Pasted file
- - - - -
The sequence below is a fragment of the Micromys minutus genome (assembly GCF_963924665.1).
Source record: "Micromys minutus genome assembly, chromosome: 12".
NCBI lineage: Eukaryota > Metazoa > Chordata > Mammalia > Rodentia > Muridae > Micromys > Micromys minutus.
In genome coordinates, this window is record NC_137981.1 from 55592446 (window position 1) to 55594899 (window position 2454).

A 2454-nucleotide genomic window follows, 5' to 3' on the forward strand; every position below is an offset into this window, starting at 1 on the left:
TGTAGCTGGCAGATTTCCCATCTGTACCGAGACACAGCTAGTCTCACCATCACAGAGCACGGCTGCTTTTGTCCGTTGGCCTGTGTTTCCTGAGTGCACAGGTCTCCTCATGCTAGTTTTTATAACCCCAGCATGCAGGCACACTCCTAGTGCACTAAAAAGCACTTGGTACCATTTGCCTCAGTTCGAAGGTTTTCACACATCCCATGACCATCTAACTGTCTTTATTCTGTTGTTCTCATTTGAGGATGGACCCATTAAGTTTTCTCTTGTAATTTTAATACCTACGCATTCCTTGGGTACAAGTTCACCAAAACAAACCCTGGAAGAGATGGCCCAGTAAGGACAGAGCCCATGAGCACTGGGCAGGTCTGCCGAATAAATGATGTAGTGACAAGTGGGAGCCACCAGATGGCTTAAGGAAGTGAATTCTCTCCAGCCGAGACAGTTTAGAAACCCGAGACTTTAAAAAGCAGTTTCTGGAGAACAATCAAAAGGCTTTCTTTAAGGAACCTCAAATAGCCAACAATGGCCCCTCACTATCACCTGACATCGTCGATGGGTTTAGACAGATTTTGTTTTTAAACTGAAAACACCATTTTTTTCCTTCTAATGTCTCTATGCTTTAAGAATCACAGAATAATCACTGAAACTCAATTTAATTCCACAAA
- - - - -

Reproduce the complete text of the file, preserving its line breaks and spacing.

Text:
The sequence below is a fragment of the Micromys minutus genome (assembly GCF_963924665.1).
Source record: "Micromys minutus genome assembly, chromosome: 12".
NCBI lineage: Eukaryota > Metazoa > Chordata > Mammalia > Rodentia > Muridae > Micromys > Micromys minutus.
In genome coordinates, this window is record NC_137981.1 from 55592446 (window position 1) to 55594899 (window position 2454).

A 2454-nucleotide genomic window follows, 5' to 3' on the forward strand; every position below is an offset into this window, starting at 1 on the left:
TGTAGCTGGCAGATTTCCCATCTGTACCGAGACACAGCTAGTCTCACCATCACAGAGCACGGCTGCTTTTGTCCGTTGGCCTGTGTTTCCTGAGTGCACAGGTCTCCTCATGCTAGTTTTTATAACCCCAGCATGCAGGCACACTCCTAGTGCACTAAAAAGCACTTGGTACCATTTGCCTCAGTTCGAAGGTTTTCACACATCCCATGACCATCTAACTGTCTTTATTCTGTTGTTCTCATTTGAGGATGGACCCATTAAGTTTTCTCTTGTAATTTTAATACCTACGCATTCCTTGGGTACAAGTTCACCAAAACAAACCCTGGAAGAGATGGCCCAGTAAGGACAGAGCCCATGAGCACTGGGCAGGTCTGCCGAATAAATGATGTAGTGACAAGTGGGAGCCACCAGATGGCTTAAGGAAGTGAATTCTCTCCAGCCGAGACAGTTTAGAAACCCGAGACTTTAAAAAGCAGTTTCTGGAGAACAATCAAAAGGCTTTCTTTAAGGAACCTCAAATAGCCAACAATGGCCCCTCACTATCACCTGACATCGTCGATGGGTTTAGACAGATTTTGTTTTTAAACTGAAAACACCATTTTTTTCCTTCTAATGTCTCTATGCTTTAAGAATCACAGAATAATCACTGAAACTCAATTTAATTCCACAAA